Pictures from Senegal

Sunday, January 3

New Years

New Years was great; different from all the rest, yet the same in so many ways. The holiday wasn't just the one night, so you're better off hearing about the whole experience.

I headed for Dakar on the 30th where I put in some quality time by the pool and went shopping at what can best be equated to a "mall." The place had Diesel, Guess, and a few other places connected to the largest grocery store in country (curiously named Casino). Going to Casino is much like going to Target in the states. One goes for a few specific items, perhaps some spices not available in village, and walks out with two weeks' worth of allowance on random foods that are missed but not needed (coconut yogurt, a bar of chocolate, and red bull to mix in New Years cocktails). I don't know why this happens, but it's really like when I was bored at home and would wander through Target, becoming mesmerized by it all, and walk away with things I don't really need. Come on, how many times have you bought a DVD you half-liked because it was on sale- and you went there for shampoo which is located on the other side of the store? Yeah, don't judge. In the evening we enjoyed a truly authentic Chinese dinner. We went to the type of place where you need to speak Chinese in order to get the good stuff- and it was probably some of the best I've had.

On New Year's Eve we sat around in the morning like it was a typical Sunday at home (vegging and generally doing nothing) and I got my first hair cut in country. In addition, I was finally able to do laundry with a washing machine- first time in nearly 5 months. In the evening a few of us went downtown to do some pre-party shopping. I got a much needed belt to hold my now way-too-big pants up, and a pair of earrings to dazzle up my party outfit. From there we went to a friend's house for dinner/ appetizers and cocktails. The apartment is amazing by Senegalese/American standards... and from now on I'll be calling it "84." Anyway, Christine and I borrowed the bathroom and when we were done she actually said to me "There's the Alys I recognize from the Facebook pictures." It felt great to get cleaned up... so naturally we took a lot of pictures of our eyeliner, earring, and high heal clad selves.

Just after eleven we set out on the town. We passed by a club that was strangely empty- they actually said they weren't opening until after midnight. That's how serious the Senegalese take their parties; the party doesn't start till after the holiday and goes all night! Anyway, we went to the apartment of another volunteer... and nearly a third of the volunteers in country were there! Dancing, more cocktails, champagne, and pictures are all that I really remember. Just after midnight a few of us wanted to go back to the club and check it out. Though the cover was expensive (about $30), you only live once right? However, our plans were derailed by the men in our small group. The only true inhabitant of 84 got sick and after we took a taxi back there and put him to bed, the rest of us felt too tired to continue on. We all passed out too early.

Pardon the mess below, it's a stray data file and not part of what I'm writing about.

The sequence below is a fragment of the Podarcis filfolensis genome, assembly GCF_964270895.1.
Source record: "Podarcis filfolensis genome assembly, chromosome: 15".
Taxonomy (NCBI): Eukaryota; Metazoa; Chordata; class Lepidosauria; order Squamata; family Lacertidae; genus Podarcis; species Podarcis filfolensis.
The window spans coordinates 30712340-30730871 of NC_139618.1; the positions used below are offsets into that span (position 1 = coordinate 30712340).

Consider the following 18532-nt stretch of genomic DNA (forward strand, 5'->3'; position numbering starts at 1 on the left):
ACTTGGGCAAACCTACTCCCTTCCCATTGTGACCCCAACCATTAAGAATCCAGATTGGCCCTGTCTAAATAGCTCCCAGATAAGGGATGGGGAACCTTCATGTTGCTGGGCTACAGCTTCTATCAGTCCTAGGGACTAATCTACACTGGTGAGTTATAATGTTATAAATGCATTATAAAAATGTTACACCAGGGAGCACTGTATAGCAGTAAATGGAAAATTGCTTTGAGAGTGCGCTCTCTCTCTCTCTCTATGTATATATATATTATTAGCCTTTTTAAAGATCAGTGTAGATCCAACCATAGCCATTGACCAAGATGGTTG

The next morning was a little fuzzy. But after watching video of my amazing dance moves and getting some food, a small crew of us went back to 84 to lie in bed and watch movies for the rest of the day. In the evening we were kindly invited to partake in the Korean New Year festivities. In Korean culture, everyone becomes a year older on New Year's Day. They make a special meal (soup I have no idea how to describe) that after finishing, one is said to have grown one year older. The soup was accompanied by a noodle dish and chicken dumpling soup that Christine had made. Desert was yogurt and fruit. We went back to the Peace Corps house after and I quickly passed out... I really needed to catch up on sleep.

On the 2nd, we had another day by the pool. This time we had beers and girl talk. In the early evening we went back to 84 where Indian food was served for dinner, and the drinking began again. This time we were celebrating a friend's birthday. We did special shots at midnight and then left for the infamous monthly ex-patriot party downtown. After more dancing, meeting new people (mostly- ok, all- men), and some debauchery we made it to bed by 5a; not that we really slept.

Next, enter day two of recovery... accompanied by a return to Mboro and the end of a long weekend of celebrating. There are a lot of inside jokes that accompany this weekend, but it just seems wrong to explain them. However, they made the whole event a million times more worthwhile than the story above depicts; from renaming the cat, to redefining Wolof verbs, to learning about George Adamson... it was all too great. Thanks to club 84.

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